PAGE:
We missed lunch somehow although perhaps it was the constant flow of cervaza’s that was playing tricks on our time management – or maybe we had just finally said forget you time. We also realized that we really feel lost in this void of time because when asked last night what time Cheyenne’s daughter had, it matched our phones. Is their DST later than ours?

It’s liberating not having access to phones and having spotty Internet. Although I have spent time typing these posts on my mobile tele, there have been no games, no mindless social media or Internet searching. No news or knowledge of what’s happening in the world, although we did hear of the unfortunate passing of Stephen Hawking.

We’ve mostly just been in the moment and it’s blissful.

We attempted some Salsa lessons on this day which perhaps wasn’t a wise idea a few drinks in, but it was quite fun and I at least, laughed a lot. Cheyenne got it but it didn’t surprise me coming from someone who has a lot of energy and who loves to dance. I was perhaps too much into the band and wishing I could be up their playing harmonica with them rather then paying attention to my two left sandals.

At one point watching the band set up beforehand and showing a couple of locals how to play the bongos, I suddenly felt like another Canadian Jack, Jack Kerouac – In the Air if you will. For a few brief Cuban moments,I was in some San Francisco bar hearing Slim Gaillard before the world knew the charming, playful sounds of his big smile through songs like Potato Chips or Serenade to a Peddle.

The beach side host (I’ve yet to get his name or partake in his fun pool-side games whith Cuban rum as the prize), is as dark as an overcast, rural summers night, but his smile, caricature and energetic bounce with musically timed whistles to the constant flow of Spanish music, has me giggling and following him around from my comatosed horizontal position by the pool. He is constantly on the move around the vast, double pool. There is something almost comforting hearing his fun-loving voice and that whistle both as he walks by you, or in the distance, doing his best to engage us and make our days memorable ones. With all the available day trips, it seems it’s a tough gig but I for one appreciate his efforts. He gets everyone laughing.

I’ve already come to the conclusion a day and a bit in, that Cubans have this passion that along with everything else, makes the language, people and the music the most romantic I have encountered.

We had our first dinner in the dining lounge having not really been too worried about making any plans yet never mind planning meals at the eating spots that require a little better dress and reservations. The food isn’t fancy or as tasty as say a good Italian or French feast but I enjoyed it. I tried a bit of everything and there wasn’t anything I didn’t enjoy.

The dining room is quite large and is a very well oiled machine considering the number of people that pile through through those doors over he duration of each sitting. Its fascinating seeing people leave toiletries for tips. We brought them on recommendation for our housekeepers, but we didn’t think of it for other staff. We have virtually anything at our finger tips in North America. Once again, so much to learn about this mysterious island and it’s hard working and intriguing peoples.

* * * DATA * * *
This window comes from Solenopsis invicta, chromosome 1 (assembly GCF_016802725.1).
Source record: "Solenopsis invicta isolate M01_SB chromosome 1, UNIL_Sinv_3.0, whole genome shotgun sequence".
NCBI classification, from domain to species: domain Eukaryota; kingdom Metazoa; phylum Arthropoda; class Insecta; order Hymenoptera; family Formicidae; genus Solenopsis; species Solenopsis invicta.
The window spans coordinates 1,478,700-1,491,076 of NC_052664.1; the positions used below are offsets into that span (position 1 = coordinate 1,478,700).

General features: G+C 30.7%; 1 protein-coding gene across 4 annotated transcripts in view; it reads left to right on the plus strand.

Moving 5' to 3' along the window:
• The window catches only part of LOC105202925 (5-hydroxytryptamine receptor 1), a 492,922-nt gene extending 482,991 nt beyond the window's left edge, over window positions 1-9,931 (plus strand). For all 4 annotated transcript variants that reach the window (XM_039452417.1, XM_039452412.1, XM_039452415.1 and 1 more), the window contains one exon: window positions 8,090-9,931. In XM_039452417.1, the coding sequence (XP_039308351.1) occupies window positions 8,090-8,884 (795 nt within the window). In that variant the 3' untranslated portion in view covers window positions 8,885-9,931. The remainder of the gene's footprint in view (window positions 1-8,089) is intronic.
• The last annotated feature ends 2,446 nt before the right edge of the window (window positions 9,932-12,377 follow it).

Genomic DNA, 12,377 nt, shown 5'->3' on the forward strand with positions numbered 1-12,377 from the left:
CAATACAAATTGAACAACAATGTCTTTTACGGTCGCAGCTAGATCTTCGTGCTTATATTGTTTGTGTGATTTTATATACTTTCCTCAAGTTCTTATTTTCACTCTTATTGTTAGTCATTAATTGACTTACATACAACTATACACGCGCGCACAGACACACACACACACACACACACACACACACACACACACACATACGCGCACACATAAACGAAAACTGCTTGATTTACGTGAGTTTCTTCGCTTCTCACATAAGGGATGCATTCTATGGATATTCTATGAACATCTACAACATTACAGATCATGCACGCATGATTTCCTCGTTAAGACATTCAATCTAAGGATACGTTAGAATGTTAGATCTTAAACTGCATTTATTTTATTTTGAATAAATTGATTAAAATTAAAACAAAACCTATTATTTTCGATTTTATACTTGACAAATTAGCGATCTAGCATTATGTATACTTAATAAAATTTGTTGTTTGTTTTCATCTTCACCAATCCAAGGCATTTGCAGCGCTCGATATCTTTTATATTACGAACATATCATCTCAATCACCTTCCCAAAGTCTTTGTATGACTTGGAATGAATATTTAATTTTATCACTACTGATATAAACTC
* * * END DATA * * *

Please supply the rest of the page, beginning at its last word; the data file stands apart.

In this sitting area within but slightly raised from the lobby, the same band that played during our Salsa lessons played for us. It was a remarkable show. The lobby is so electric when the there is a show there. Some folks are downstairs getting a wifi fix, some are another raised level above us sitting in chairs along the ledge or at the round bar, and some are dancing in front of us or at one point, engaging in a few laughs over a game of musical chairs. Once again with a bottle of Havana Club Rum on the line.

After the band, we all made our way out to the pool area to catch a water dance. There are a couple of bleachers by the pool, and two rows of chairs were also set up. We were lucky to get front row seats.

Three woman and Three men constantly changed costumes and braved the bitterly cold water and cool winds to put on an amazing show for us including a romantic one on one coreogrpehd to the scene in Titanic where Jack finally tragically sinks into the arctic seas. The lights, the music, the cheers and bodies flying and moving to the sounds echoing through the night air were a wonderful way to end the evening.

Even without making plans, days here can be as busy or as relaxing as you want. We slept well that second night.

Little bitty, ’bout Jack & Cheyenne

Day 174

Jack and Cheyenne (but not really)

Part 2 – True Adventures Yet To Be Lived

Chapter 19: Little bitty, ’bout Jack & Cheyenne

Jack and Cheyenne met 6 months into Jack’s first term as an elected official, in the middle of his last ditch effort to reverse the decisions to close IMH.

Jack shared equal access to his two girls. He had been separated for 3 years when he and Cheyenne met. That time together had enabled him and his daughters to create a very strong bond between them. Jack found the kid inside. He found patience, determination, and will. Most of all, he found the dad he longed to be and the father he always knew was within him.